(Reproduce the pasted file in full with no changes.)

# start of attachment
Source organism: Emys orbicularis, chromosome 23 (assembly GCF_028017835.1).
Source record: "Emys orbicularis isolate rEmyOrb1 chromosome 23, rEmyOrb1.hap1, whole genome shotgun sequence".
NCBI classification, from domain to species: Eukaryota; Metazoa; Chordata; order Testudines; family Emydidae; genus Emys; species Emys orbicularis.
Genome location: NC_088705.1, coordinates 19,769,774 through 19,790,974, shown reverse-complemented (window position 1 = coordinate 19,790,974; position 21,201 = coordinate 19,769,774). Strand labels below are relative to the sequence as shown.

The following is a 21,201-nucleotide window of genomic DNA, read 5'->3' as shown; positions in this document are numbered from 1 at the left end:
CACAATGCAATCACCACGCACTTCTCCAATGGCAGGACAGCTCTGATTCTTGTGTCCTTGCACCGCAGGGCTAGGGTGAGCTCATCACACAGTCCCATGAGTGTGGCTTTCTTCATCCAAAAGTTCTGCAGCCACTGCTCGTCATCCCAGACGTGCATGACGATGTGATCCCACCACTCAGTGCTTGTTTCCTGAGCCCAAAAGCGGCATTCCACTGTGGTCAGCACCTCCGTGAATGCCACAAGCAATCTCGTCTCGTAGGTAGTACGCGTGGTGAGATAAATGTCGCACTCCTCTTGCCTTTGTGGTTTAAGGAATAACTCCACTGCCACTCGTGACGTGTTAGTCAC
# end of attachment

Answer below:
Source organism: Emys orbicularis, chromosome 23 (assembly GCF_028017835.1).
Source record: "Emys orbicularis isolate rEmyOrb1 chromosome 23, rEmyOrb1.hap1, whole genome shotgun sequence".
NCBI classification, from domain to species: Eukaryota; Metazoa; Chordata; order Testudines; family Emydidae; genus Emys; species Emys orbicularis.
Genome location: NC_088705.1, coordinates 19,769,774 through 19,790,974, shown reverse-complemented (window position 1 = coordinate 19,790,974; position 21,201 = coordinate 19,769,774). Strand labels below are relative to the sequence as shown.

The following is a 21,201-nucleotide window of genomic DNA, read 5'->3' as shown; positions in this document are numbered from 1 at the left end:
CACAATGCAATCACCACGCACTTCTCCAATGGCAGGACAGCTCTGATTCTTGTGTCCTTGCACCGCAGGGCTAGGGTGAGCTCATCACACAGTCCCATGAGTGTGGCTTTCTTCATCCAAAAGTTCTGCAGCCACTGCTCGTCATCCCAGACGTGCATGACGATGTGATCCCACCACTCAGTGCTTGTTTCCTGAGCCCAAAAGCGGCATTCCACTGTGGTCAGCACCTCCGTGAATGCCACAAGCAATCTCGTCTCGTAGGTAGTACGCGTGGTGAGATAAATGTCGCACTCCTCTTGCCTTTGTGGTTTAAGGAATAACTCCACTGCCACTCGTGACGTGTTAGTCAC